Source: Adapted from Lara Ferroni’s ‘Doughnuts’



Fairy Bread

fairybread-1-3Baking purists, avert your eyes! LOOK AWAY NOW.

One for my ‘Contented Little Bakes’ section.

I feel a little embarrassed that this is not technically a ‘bake’. This ‘Fairy Bread’ is just a little party idea I wanted to share with you. It is something for young children to enjoy at a Birthday Tea Party. Easy and quick to prepare, the children are more than happy to help out with this one.


We were introduced to ‘Fairy Bread’ by Australian friends when we were living overseas. It is very simple. Buttered bread dipped in sprinkles. As far as children are concerned, anything with sprinkles is a hit.

We will be making some in our house this week as we have own little birthday celebration happening.

Look on the plus side avid bakers, that means there will be plenty of cake to follow on this blog…


Note: Please adjust quantities in accordance with the number of children to be served

Fairy Bread

Serving Size: Serves 8 Children


  • 4 slices fresh white bread
  • unsalted butter/spread of your choice, room temperature
  • 'hundreds and thousands' / sprinkles (approximately 30g)


  1. Butter the four slices of bread.
  2. Remove/cut off the crusts neatly and cut into four triangles per slice.
  3. Pour the 'hundreds and thousands'/sprinkles into a saucer. Individually dip the buttered side of the triangle into the saucer of sprinkles and ensure that it is thoroughly covered. Continue until all the triangle slices are covered.
  4. Present the fairy bread on a platter, or large plate.
  5. The fairy bread can be stored in the refrigerator prior to serving but is best left at room temperature. (The colour of the sprinkles can 'bleed' if too chilled),

 Source: The Contented Baker

Thumbprint Cookies


Cookies are in order today.

We have an injury in the house. My son came off worse with an encounter with a bicycle hand break, resulting in stitches to his forehead. It is not like we needed an excuse to make cookies in our house, but if ever there was something quick to bake to make you feel better, cookies hit the spot.

I have been wanting to make these thumbprint cookies for a long time. They tend to appear mostly in my US recipe books and in the past, have got overlooked for some other baking challenge.

Not today…


I wanted to make them and share them with you as this is a perfect recipe in which you can enlist the help of children, or not, as the case may be. Firstly there are relatively few ingredients (good for measuring skills), fairly straightforward instructions (including handling the dough) and fairly instant baked results (always good for kids’ limited patience levels). They will enjoy rolling the dough into little balls and placing thumbprints in the middle. What is a little tricky is spooning small amounts of preserve into the thumbprints. They will definitely need help with this.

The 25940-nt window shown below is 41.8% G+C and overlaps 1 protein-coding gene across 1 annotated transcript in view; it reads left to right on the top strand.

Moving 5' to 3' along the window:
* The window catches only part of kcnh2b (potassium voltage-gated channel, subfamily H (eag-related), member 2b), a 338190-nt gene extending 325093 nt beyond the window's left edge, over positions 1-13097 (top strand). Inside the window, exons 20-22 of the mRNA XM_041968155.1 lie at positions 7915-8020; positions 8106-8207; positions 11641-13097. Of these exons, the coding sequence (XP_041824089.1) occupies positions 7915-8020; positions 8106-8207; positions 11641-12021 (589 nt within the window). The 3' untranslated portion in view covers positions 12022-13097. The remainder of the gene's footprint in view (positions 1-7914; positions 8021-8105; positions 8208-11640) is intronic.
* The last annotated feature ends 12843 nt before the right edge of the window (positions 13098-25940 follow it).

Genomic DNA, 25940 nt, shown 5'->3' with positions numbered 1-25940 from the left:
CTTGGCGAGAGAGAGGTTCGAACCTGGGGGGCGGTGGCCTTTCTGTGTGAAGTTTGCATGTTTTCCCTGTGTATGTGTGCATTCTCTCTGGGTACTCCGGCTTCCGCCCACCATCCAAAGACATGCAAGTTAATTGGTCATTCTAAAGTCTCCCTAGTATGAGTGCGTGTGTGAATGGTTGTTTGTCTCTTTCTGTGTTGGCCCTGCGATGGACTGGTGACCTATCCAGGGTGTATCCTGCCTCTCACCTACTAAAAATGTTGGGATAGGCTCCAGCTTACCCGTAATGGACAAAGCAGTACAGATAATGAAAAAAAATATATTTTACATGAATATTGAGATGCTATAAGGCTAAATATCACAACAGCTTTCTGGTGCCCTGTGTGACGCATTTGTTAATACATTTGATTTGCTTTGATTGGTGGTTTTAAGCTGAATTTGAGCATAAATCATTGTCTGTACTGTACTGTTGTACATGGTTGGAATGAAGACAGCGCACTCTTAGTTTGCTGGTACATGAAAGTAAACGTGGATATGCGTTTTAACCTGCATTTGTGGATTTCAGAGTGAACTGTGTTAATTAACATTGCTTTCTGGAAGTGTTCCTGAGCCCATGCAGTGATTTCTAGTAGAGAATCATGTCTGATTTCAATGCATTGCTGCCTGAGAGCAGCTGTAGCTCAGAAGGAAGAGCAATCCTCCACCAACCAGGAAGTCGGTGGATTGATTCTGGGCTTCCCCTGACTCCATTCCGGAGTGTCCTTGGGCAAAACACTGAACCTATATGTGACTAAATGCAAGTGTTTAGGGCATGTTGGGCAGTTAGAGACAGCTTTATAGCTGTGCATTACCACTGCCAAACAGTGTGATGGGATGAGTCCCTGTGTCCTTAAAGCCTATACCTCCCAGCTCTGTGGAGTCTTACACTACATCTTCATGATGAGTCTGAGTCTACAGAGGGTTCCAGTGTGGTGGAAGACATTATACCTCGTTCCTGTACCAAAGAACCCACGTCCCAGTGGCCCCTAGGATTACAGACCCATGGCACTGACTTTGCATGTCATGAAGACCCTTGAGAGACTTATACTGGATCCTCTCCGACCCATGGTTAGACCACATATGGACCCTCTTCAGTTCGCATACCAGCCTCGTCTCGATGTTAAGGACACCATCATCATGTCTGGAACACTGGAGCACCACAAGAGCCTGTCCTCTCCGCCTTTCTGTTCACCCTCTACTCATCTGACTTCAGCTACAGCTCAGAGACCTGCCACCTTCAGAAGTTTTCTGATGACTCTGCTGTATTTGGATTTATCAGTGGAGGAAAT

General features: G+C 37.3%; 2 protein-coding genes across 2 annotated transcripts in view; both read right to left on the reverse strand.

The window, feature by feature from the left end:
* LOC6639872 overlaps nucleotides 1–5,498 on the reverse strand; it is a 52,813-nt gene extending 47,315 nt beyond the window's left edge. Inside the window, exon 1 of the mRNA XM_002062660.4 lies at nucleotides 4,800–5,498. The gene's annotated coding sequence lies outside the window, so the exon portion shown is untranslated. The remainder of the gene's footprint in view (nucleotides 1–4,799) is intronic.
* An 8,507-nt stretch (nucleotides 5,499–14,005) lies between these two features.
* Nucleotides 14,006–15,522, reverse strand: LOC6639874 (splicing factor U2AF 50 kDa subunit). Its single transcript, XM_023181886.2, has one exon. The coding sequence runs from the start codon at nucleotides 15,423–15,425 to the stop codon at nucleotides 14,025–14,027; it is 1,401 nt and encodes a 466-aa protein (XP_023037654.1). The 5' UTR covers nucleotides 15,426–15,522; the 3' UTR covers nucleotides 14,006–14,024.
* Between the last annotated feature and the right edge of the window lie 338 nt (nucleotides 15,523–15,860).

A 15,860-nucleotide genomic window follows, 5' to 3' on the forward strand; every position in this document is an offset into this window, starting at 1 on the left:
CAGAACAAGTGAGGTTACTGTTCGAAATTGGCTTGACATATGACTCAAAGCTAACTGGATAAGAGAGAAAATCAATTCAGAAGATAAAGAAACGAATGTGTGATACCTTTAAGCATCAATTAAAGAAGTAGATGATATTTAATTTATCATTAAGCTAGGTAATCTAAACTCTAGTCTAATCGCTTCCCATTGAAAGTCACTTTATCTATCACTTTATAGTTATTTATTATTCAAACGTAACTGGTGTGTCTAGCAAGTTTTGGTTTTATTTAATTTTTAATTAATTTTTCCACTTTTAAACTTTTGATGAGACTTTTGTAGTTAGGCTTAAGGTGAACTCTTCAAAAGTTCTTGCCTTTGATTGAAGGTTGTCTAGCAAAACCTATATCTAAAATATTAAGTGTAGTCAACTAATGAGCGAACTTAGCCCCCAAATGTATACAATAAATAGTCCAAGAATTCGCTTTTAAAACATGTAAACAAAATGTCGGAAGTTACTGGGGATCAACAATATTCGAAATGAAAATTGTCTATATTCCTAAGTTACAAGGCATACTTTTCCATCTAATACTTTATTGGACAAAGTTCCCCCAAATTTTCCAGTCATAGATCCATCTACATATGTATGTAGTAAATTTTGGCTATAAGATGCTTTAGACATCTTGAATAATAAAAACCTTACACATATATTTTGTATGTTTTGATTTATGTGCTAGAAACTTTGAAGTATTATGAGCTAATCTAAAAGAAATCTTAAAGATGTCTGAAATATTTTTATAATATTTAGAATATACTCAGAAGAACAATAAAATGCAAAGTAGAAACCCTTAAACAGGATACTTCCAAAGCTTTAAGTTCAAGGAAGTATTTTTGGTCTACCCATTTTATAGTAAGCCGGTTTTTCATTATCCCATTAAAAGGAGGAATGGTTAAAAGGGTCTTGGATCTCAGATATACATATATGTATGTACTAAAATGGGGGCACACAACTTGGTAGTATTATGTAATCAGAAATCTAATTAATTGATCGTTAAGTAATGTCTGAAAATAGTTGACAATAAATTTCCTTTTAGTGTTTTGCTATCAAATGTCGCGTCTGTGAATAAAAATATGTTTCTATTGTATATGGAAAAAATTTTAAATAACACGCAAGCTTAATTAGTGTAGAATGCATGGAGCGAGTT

I was excited at how splendid these little cookies looked even before they went in the oven…like little jewels!


Whilst they were in the oven I had two, ‘something smells good, Mum’ comments, independent of each other. Bodes well.


To sum up, I loved these cookies because they were so easy to make, looked beautiful, tasted light and wonderful. There is also the possibility for numerous variations. Please don’t overlook them, as I did. You will regret it.



Tip: When rolling the dough in the palm of your hands, go for slightly less dough than you think you need and place them slightly further apart on the tray than you would expect. They spread out quite a lot.

Thumbprint Cookies

Makes Approximately 40 cookies (size dependant)


  • 280g plain flour
  • 1/2 teaspoon baking powder
  • 1/4 teaspoon salt
  • 225g unsalted butter
  • 200g caster sugar
  • 1 large egg
  • 1/2 teaspoon vanilla paste, or 1 teaspoon vanilla essence
  • 140g preserves (I used raspberry and lemon curd)


  1. Preheat the oven to 190 degrees C.
  2. Mix the flour, baking powder and salt into a bowl.
  3. Cream together the butter and sugar in the bowl of a free standing mixer. Add the egg and mix further. Add the vanilla paste/essence and mix further.
  4. Add the flour mixture to the food mixer in three stages, mixing well after each addition ensuring that all the ingredients are combined. Beat together for a further couple of minutes.
  5. Use a regular tablespoon, or small ice cream scoop if you have one, to scoop the dough and roll in the palm of your hands into little balls. Place on baking parchment on baking trays about 2 inches apart to prevent the cookies from merging into one another.
  6. Press the centre of each dough ball with your thumb to form an indentation and then fill with the preserve of your choice.
  7. Bake the cookies for approximately 10 minutes, turning the trays half way through the bake. Once the preserve starts to bubble and the edges of the cookies start to turn golden, they are ready to come out of the oven.
  8. Cool on wire racks. Store the cookies in an airtight container.

Source: Adapted from Cheryl Day & Griffith Day’s ‘The Back In The Day Bakery Cookbook’.